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How To Start Social Security Retirement Benefits

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Calculate The Best Time To Start Social Security

How Do I Apply For My Social Security Retirement Benefits Online – Documents Needed To Apply For SSI

If you are confused about when to start, you can use the Social Security Explorer part of the NewRetirement Retirement Planner to compare your monthly income and maximum lifetime payout at different ages.

Or, you might consider the following rules of thumb:

  • Take Early: The only people who should consider taking their Social Security early are those who absolutely need the money immediately, or those who do not expect to live for very long, due to illness
  • Take at Full Retirement Age: Should you have reason to believe that you will not live past the age of 80, then generally speaking you will maximize your social security benefits if you take them when you reach your Full Retirement Age.
  • Wait as Long as Possible: On the other hand, if you are confident that you will live past the age of 80 or 85, then most experts recommend that you defer your social security for as long as you can , so as to maximize the benefits you receive from it.
  • Other: If you have dependent children, the additional benefits you receive for them might make filing when you are younger worthwhile.

It can also be a very good idea to have an overall retirement plan before you decide when to start your Social Security benefits. The NewRetirement Retirement Planner can help you assess all of your sources of retirement income and whether or not you will have enough to cover your expenses. This tool was recently named a best retirement calculator by the American Association of Individual Investors .

How A Social Security Break

Figuring out the right time to start taking Social Security benefits isnt always a straightforward process. A Social Security break-even calculator can help you get some perspective on the numbers so you know what you stand to gain or lose by taking benefits earlier versus later.

Social Security break-even calculators help you find the best age to start taking retirement benefits. They do this by comparing your cumulative Social Security retirement benefits paid at age 62, your full retirement age and at age 70 and estimating how long it would take the benefits paid at age 70 to break even with benefits paid starting at age 62.

Heres a simple calculation to give you an idea of how a Social Security break-even calculator works. Say that you have the option to begin receiving $1,200 a month in benefits at age 62. Youd receive $1,700 in benefits if you wait until full retirement age at 66. Or you could receive $2,200 a month in benefits by delaying them until age 70.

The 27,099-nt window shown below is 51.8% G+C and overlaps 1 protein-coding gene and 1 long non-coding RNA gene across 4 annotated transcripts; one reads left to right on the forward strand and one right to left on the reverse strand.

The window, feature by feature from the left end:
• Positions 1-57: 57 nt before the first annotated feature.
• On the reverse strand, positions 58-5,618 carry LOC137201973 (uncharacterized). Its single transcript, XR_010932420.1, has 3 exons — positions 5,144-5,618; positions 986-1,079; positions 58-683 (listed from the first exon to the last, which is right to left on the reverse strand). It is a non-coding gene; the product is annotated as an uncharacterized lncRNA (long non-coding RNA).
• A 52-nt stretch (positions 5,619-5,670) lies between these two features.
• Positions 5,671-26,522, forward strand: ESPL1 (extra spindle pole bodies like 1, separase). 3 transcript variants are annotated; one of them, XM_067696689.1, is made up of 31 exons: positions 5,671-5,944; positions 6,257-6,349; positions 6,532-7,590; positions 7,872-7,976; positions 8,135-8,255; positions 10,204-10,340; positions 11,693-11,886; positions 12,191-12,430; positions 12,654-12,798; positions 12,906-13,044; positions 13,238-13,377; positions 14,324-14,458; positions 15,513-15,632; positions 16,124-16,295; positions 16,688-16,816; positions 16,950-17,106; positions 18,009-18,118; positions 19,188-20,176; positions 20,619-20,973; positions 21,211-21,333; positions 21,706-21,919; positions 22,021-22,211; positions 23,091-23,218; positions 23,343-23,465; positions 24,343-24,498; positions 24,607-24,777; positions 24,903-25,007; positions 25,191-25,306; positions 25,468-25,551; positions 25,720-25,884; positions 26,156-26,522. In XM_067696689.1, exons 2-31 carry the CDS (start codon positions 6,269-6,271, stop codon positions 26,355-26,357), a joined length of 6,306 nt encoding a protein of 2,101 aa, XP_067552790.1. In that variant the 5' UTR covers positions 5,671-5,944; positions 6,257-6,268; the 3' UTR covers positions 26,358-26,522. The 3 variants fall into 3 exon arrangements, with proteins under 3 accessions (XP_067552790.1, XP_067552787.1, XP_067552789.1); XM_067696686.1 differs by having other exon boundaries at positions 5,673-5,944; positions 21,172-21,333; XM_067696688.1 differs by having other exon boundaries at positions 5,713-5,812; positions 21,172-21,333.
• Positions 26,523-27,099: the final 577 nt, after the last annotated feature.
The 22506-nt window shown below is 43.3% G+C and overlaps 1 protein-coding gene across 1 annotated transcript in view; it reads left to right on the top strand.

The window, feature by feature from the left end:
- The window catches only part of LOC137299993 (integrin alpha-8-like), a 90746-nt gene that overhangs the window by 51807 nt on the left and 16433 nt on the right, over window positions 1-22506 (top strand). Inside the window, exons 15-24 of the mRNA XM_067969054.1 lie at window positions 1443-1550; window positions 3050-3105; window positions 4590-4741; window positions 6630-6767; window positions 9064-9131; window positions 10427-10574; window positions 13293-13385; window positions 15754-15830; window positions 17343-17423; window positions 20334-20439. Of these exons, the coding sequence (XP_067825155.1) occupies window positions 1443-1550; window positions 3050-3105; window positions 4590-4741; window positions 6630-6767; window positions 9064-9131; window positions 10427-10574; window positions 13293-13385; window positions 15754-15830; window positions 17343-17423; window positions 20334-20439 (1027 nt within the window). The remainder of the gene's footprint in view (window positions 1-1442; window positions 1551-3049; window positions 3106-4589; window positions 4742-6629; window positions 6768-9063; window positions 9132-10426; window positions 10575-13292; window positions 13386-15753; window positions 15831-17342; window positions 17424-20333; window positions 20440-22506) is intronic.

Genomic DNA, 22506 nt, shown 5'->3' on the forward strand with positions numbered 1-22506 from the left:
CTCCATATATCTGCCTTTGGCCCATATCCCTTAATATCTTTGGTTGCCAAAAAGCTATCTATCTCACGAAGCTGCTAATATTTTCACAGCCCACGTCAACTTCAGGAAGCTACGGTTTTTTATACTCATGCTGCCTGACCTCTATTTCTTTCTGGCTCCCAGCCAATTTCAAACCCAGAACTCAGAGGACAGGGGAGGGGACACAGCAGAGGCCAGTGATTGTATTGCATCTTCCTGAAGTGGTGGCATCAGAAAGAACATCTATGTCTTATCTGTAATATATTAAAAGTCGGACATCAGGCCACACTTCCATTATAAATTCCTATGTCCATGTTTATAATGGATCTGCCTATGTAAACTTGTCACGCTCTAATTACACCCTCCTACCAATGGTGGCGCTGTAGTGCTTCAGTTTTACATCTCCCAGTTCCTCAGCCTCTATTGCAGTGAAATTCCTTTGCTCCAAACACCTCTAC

The break-even point represents when the cumulative benefits even out. So if you wait until age 70 to start taking benefits, it would take you until age 79 to break even with the benefit amount youd receive if you started taking them at age 62. If you were to start receiving benefits at age 66, it would take you until age 75 to break even with the benefits youd receive if you started them at 62.

Policy Basics: Top Ten Facts About Social Security

Social Security provides a foundation of income on which workers can build to plan for their retirement. It also provides valuable social insurance protection to workers who become disabled and to families whose breadwinner dies.

Eighty-five years after President Franklin Roosevelt signed the Social Security Act on August 14, 1935, Social Security remains one of the nations most successful, effective, and popular programs.

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Fact #: Social Security Provides A Foundation Of Retirement Protection For Nearly Every American And Its Benefits Are Not Means

97% of the elderly either receive Social Security or will receive it.

Almost all workers participate in Social Security by making payroll tax contributions, and almost all elderly Americans receive Social Security benefits. In fact, 97 percent of the elderly either receive Social Security or will receive it, according to Social Security Administration estimates. The near-universality of Social Security brings many important advantages.

Social Security provides a foundation of retirement protection for people at all earnings levels. It encourages private pensions and personal saving because it isnt means-tested in other words, it doesnt reduce or deny benefits to people whose income or assets exceed a certain level. Social Security provides a higher annual payout than private retirement annuities per dollar contributed because its risk pool is not limited to those who expect to live a long time, no funds leak out in lump-sum payments or bequests, and its administrative costs are much lower.